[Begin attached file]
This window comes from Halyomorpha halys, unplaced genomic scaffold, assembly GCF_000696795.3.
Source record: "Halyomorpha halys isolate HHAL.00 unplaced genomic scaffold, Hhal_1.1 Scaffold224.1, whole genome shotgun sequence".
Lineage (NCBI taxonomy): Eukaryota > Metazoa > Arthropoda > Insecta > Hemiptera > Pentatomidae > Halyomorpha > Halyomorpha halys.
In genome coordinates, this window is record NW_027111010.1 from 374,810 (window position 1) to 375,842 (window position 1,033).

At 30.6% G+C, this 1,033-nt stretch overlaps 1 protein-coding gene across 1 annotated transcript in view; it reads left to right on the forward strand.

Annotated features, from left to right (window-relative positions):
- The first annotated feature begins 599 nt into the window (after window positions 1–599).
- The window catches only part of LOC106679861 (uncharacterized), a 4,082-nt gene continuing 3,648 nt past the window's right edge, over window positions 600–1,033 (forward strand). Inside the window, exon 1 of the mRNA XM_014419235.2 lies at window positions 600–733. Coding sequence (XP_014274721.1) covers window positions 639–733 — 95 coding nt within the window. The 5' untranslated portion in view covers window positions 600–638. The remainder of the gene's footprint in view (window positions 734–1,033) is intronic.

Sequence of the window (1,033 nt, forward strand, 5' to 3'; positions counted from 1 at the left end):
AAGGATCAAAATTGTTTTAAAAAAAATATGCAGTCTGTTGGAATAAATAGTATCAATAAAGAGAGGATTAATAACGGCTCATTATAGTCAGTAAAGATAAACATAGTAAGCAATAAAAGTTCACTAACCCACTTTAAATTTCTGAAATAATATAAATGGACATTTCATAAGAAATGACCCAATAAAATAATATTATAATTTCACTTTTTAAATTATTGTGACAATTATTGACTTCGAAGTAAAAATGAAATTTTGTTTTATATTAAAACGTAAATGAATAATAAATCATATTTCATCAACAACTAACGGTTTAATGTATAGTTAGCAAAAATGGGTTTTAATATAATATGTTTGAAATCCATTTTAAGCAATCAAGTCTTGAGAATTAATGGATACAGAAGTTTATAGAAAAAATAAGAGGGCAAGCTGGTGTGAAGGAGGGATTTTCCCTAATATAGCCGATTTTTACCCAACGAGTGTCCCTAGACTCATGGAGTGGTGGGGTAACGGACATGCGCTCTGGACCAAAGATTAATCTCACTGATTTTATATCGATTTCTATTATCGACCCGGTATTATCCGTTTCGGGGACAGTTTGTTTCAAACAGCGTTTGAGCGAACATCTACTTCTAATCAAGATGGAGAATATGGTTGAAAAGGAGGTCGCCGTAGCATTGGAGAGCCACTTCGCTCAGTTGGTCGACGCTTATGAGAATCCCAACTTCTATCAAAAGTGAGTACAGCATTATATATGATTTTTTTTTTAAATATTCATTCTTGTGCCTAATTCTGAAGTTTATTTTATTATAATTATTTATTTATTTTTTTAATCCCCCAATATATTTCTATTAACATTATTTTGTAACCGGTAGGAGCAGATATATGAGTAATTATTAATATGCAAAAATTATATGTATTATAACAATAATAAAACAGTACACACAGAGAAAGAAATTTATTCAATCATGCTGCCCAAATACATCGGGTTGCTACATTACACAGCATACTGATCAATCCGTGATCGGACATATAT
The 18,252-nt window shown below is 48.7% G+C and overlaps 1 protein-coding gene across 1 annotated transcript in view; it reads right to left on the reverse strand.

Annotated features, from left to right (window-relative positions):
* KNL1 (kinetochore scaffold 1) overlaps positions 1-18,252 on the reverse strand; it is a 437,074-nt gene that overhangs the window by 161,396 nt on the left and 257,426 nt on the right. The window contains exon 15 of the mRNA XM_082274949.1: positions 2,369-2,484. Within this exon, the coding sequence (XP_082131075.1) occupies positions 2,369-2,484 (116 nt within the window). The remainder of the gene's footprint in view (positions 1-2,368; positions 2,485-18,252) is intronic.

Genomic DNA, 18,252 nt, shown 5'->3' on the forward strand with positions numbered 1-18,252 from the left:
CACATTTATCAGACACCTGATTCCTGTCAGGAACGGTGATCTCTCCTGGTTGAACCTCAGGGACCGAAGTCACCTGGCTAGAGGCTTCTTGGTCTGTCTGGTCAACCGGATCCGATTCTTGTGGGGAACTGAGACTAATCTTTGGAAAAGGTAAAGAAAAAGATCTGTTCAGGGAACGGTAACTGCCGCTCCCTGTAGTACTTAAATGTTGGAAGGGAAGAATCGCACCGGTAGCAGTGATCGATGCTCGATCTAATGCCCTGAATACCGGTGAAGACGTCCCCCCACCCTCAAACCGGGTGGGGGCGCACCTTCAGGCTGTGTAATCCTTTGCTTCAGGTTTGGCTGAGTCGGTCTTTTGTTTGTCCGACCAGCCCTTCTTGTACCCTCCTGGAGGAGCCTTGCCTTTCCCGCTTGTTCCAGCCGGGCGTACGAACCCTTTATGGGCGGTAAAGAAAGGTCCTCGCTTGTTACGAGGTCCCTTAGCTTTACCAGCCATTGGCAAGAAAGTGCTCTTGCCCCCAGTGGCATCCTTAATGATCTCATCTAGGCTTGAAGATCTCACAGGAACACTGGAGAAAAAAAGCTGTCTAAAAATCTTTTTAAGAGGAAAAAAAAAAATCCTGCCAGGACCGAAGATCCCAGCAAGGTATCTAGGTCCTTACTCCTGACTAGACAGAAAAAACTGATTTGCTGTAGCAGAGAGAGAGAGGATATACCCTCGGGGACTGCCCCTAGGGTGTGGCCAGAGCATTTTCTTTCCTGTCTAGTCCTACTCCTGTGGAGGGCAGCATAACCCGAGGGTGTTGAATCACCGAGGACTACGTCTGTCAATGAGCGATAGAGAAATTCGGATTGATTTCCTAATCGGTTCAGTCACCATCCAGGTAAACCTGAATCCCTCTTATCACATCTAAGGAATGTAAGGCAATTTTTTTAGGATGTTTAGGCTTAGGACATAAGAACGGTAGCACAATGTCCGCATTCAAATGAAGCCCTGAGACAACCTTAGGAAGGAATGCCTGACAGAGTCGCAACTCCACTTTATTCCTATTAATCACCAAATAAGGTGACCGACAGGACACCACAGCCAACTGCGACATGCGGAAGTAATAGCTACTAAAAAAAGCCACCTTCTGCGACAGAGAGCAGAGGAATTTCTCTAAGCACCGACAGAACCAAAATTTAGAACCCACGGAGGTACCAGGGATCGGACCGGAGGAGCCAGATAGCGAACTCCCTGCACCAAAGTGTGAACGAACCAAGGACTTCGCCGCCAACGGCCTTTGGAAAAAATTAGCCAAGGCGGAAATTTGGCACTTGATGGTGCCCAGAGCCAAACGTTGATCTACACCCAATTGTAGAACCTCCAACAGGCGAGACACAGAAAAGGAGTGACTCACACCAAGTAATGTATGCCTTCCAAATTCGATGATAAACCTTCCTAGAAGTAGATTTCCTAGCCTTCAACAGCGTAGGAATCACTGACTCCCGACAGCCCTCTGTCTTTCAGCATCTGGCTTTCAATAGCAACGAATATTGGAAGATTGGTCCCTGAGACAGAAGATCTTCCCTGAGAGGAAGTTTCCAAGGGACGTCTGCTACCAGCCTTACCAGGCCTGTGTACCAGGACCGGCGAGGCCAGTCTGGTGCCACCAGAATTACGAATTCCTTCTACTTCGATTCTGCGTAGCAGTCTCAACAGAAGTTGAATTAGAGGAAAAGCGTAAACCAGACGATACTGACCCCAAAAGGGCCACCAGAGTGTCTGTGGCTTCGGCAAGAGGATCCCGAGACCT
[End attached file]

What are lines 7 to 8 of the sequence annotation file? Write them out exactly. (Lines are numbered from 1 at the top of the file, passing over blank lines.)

- The first annotated feature begins 599 nt into the window (after window positions 1–599).
- The window catches only part of LOC106679861 (uncharacterized), a 4,082-nt gene continuing 3,648 nt past the window's right edge, over window positions 600–1,033 (forward strand). Inside the window, exon 1 of the mRNA XM_014419235.2 lies at window positions 600–733. Coding sequence (XP_014274721.1) covers window positions 639–733 — 95 coding nt within the window. The 5' untranslated portion in view covers window positions 600–638. The remainder of the gene's footprint in view (window positions 734–1,033) is intronic.